"Just a few weeks later, at the end of May, we were again loaded into trucks and were driven to an airfield "somewhere in southern England". We were instructed to remain concealed at all times while en route, and when we arrived at our destination none of us knew where we were or why we were there. Within a short time we would learn that our exercise at Countess Weir had been a dress rehearsal. Now the stage was set and the curtain was about to go up... A day or so after our arrival we were ordered from our Section tents, told to "Fall In" and marched to an inner guarded and wired-off enclosure in the heart of the camp... We entered a large tent and received a briefing from Major Howard. Later, by platoons, each consisting of about twenty-eight men, we went to smaller tents for more detailed briefings from our Platoon Commanders."

"My platoon, No.25, was to fly in the first of the three gliders to go down on to the canal bridge... The latest aerial photographs were very useful, as they showed the bridges and surrounding terrain in great detail. There was also a large-scale model and we were assured that every house, outbuilding, tree, bush, hedge, gateway, ditch and fortification had been meticulously recorded. Even if a pane of glass in one of the windows had been broken, we were assured, it would be shown!... For this special mission we were fortunate in having been allocated the best pilots that the Glider Pilot Regiment could produce. They were cool efficient characters who informed us that although we may lose a wing or two, they were confident that they would be able to put us down close to our targets, and fully expected to finish the trip the right way up!"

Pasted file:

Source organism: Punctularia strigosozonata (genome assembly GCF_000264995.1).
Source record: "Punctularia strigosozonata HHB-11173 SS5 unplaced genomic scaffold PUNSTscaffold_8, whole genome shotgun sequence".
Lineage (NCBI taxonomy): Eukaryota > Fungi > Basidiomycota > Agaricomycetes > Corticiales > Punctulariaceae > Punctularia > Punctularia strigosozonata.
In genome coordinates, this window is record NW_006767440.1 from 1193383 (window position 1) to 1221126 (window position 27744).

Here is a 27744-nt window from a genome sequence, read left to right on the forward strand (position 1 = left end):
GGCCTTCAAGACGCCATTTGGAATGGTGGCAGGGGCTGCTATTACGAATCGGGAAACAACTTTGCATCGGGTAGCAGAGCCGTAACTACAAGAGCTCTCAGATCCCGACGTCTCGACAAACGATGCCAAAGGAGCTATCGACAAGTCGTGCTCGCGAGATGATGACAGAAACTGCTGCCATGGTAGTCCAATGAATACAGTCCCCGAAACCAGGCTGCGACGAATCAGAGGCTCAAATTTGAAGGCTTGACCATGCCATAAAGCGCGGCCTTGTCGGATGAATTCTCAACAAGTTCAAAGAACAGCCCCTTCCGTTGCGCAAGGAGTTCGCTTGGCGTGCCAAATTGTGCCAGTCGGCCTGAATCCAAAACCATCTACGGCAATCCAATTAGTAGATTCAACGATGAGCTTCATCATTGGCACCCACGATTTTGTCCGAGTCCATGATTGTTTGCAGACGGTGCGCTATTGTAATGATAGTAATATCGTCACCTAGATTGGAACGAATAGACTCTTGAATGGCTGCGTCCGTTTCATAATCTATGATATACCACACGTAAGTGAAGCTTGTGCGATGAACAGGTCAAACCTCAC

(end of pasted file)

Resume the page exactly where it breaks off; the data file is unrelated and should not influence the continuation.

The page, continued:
"At 1700 hours we had tea and strolled over to a large tent to see a film show. There was little else to do because, now that our mission had been disclosed, the camp was sealed; no one could get in or out. Afterwards we rushed to the NAAFI tent where we queued for a glass of beer, but became fed up with the long wait, gave up and returned to our tent where we played cards, turning in eventually at around 2200 hours. It was hot inside the small tent and I suspect that, like me, few of the others slept soundly. On my mind was the thought that the task that had been allocated to us seemed so great for so small a force. To be the only Allied unit in France, even if for only a short time, facing whatever German forces might be thrown at us, seemed a daunting prospect. What if the Germans counter-attacked before the Paras came in to reinforce us? What if the seaborne forces didn't break through the German defences in time to take over the positions we were holding? Although everything was planned down to the smallest detail, it was clear to us that there we so many possibilities for everything to go badly wrong. I have never made a secret of the fact that I, like every one of my colleagues, thought that the whole scheme was little more than a suicide mission... Even if we succeeded in taking the bridges - which was in itself quite possible as we had surprise on our side - the task of holding them until reinforcements got to us by air or fought their way through from the beaches seemed like a pipedream. I smoked a great many cigarettes on the night after the first briefing, just about the longest night I can ever remember, and as such the most appropriate, if uncomfortable start to D-Day."